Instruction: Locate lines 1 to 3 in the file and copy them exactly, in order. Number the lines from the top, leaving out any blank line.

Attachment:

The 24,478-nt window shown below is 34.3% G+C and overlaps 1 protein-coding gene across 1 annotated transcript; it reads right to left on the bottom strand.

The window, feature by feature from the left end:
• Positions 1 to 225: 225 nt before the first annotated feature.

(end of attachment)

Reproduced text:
The 24,478-nt window shown below is 34.3% G+C and overlaps 1 protein-coding gene across 1 annotated transcript; it reads right to left on the bottom strand.

The window, feature by feature from the left end:
• Positions 1 to 225: 225 nt before the first annotated feature.